Wednesday, June 15, 2011
After Bathing at Baxter's - Jefferson Airplane
After Bathing At Baxter's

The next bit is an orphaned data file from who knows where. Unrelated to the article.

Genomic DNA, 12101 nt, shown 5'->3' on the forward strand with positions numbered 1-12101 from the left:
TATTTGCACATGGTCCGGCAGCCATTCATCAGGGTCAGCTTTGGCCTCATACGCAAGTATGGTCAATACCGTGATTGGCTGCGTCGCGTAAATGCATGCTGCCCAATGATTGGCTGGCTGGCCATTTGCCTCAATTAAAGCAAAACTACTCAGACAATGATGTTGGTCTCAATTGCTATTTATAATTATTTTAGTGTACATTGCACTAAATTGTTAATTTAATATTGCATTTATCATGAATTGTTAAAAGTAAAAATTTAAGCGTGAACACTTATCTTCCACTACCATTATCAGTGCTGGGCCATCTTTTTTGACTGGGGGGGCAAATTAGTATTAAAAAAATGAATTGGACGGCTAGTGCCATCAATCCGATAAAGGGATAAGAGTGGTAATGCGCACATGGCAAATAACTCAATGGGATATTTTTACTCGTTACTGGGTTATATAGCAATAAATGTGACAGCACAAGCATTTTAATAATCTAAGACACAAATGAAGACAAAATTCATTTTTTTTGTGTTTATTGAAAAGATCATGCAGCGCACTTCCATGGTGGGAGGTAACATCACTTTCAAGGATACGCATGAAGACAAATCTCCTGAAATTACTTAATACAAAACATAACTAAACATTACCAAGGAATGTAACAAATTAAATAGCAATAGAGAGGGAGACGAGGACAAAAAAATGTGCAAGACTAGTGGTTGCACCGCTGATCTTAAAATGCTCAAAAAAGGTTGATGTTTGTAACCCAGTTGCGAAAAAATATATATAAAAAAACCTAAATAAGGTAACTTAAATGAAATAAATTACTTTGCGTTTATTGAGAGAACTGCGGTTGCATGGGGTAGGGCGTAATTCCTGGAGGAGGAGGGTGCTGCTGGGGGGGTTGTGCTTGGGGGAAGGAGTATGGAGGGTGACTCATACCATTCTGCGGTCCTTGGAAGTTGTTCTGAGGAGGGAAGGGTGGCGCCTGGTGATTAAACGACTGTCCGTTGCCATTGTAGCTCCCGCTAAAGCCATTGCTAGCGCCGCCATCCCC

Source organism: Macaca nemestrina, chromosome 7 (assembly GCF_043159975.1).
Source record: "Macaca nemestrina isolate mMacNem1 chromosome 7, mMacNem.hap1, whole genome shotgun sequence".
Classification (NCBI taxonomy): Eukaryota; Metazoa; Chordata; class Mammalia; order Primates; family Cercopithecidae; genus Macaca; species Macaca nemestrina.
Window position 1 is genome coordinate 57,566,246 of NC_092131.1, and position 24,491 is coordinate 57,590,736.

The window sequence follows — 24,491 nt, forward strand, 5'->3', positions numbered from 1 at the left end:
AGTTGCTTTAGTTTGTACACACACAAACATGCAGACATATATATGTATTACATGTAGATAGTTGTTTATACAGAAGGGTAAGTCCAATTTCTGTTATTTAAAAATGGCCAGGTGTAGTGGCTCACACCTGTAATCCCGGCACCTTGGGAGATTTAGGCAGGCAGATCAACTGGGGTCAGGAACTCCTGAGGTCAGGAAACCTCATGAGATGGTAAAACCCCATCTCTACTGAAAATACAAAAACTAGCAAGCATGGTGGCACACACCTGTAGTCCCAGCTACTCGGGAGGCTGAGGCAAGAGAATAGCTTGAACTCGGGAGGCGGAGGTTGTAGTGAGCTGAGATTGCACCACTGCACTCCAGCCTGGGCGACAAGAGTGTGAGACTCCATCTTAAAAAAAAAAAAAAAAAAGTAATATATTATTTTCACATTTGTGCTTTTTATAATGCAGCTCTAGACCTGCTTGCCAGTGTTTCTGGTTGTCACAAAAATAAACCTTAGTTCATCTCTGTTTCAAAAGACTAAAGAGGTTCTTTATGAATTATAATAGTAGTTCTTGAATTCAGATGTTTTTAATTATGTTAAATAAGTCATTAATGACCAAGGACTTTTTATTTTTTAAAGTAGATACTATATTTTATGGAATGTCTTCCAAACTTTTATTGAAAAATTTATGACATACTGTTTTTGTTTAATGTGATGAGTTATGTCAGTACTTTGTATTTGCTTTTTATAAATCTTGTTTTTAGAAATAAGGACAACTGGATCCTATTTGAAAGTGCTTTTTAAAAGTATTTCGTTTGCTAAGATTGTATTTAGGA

The third Jefferson Airplane album. I bought this while I was in high school. The only other Airplane album I owned was the "Flight Log" comp although I had access to my step-mom's copy of "Surrealistic Pillow." Neither of these really prepared me for the cornucopia of psychedelic delights that awaited me on this album. It quickly became and remains my favorite Airplane album although not too many people share my opinion about it. It is a landmark album for the group in many respects. It marks a break from commercial rock in favor of free form heavy rock and it also marks the point where Paul Kantner took control of the group from Marty Balin. Kantner wrote more than half of the album while Balin merely shares credit on a single song. My favorite song however is by Grace Slick, "rejoyce" which is her reworking of James Joyce's novel "Ulysses." The song has the same relationship to "Ulysses" that "White Rabbit" does to "Alice In Wonderland." Slick takes the characters and events of the book and gives them her own spin. I suppose you could argue that the song is pretentious and even a cynical attempt to replicate the success of "White Rabbit" and you might be right, but I still think it is a great song. The emphasis on rebellion, sexual frustration, bodily functions, anti-war sentiment are all consistent with Slick's songwriting vision and the music is extraordinary - piano driven with Jack Casady's bass rumbling underneath and Slick's recorder for exotic instrumental color, this swirling hallucinogenic masterpiece is Slick's greatest musical moment. There isn't another Airplane song like it, heck there are hardly any rock songs period that are like it. It blends jazz, eastern music and rock brilliantly, a true synthesis. Another unusual and interesting element on this record is that the songs flow into one another with generally seamless segues. I believe this is one of the first rock records to be programmed this way, since it predates "We're Only In it For The Money," "The Who Sell Out," "The Notorious Byrd Brothers" and "Abbey Road." The record is divided into five suites: "Streetmasse," "The War Is Over," "Hymn To An Older Generation," "How Suite It Is" and "Schizoforest Love Suite." I don't think the songs are really connected thematically, but I like the flow of them, I think their juxtaposition gives them extra resonance just like the suite on "Abbey Road" did. The record begins with the distorted roar of electric guitars and a blast of hard rock with Kantner's "Ballad Of You and Me and Pooneil" which appears to have been written while he was tripping since it has some of the most psychedelic lyrics I've ever heard. I love it. The ensemble singing by Slick, Kantner and Balin is just breathtaking. It is followed by a brief shot of self-indulgent nonsense with the cleverly titled "A Small Package of Value Will Come to You, Shortly" which is a jazzy and sporadically amusing instrumental. The Kantner/Balin collaboration "Young Girl Sunday Blues" fuses Balin's romanticism with Kantner's psychedelicism with great success. It boasts another set of evocative lyrics with a tune that feels like a sunny day in the park. "Martha" is a quiet song with more trippy, but lovely lyrics and some very melodic bass playing from Casady. It segues directly into the electric roar of "Wild Tyme (H)." It is a thunderous song with some great guitar playing from Jorma Kaukonen over exuberant lyrics celebrating freedom and change, it is one of the best expressions of the philosophy behind the Summer of Love that I've ever heard. Kaukonen's "The Last Wall of the Castle" sounds like it should be about revolution, but it is actually about a romantic relationship. It is a very propulsive song with a lot of dynamic guitar work, Kaukonen's guitar howls like a cat in heat. This frenzy resolves into the hypnotic allure of "rejoyce" to end the best side of vinyl in the Airplane canon. Side two opens with "Watch Her Ride" which is another trippy love song from Kantner. It is one of the more conventional songs on the record and has a nice sunny feel to it. "Spare Chaynge" comes next and how you feel about this song will probably determine a lot about how you feel about this album. It is a 9 minute instrumental jam between Casady, Kaukonen and Spencer Dryden and if you hate jams, well it may seem like "Revolution No. 9" to you. I'm a huge Jack Casady fan, I think he's a genius and I love everything he plays. For me this jam is wonderful, I just eat it up. Casady's playing is truly inspired, Jorma can barely keep up with him. Slick's "Two Heads" comes next and it is classic Gracie. Hallucinogenic and sardonic at the same time, it is full of wonderful imagery and biting lines, along with a killer riff. The album ends with the magnificent "Won't You Try/Saturday Afternoon." The Airplane was justly celebrated for the incredible power of its vocalists and I would argue that this is the greatest example of their ability. The triple vocal is outstanding, it soars and delivers a message of psychedelic bliss with extraordinary force and beauty. It is a brilliant climax to a truly great album. Lyrically and musically, this is the quintessential psychedelic record, rivaled only by the 13th Floor Elevators' "Easter Everywhere." I consider it one of the great albums in the history of American popular music. Recommended for people who want to experience the Summer of Love, "yellow clouds rising in the noon, acid, incense and balloons." Won't you try?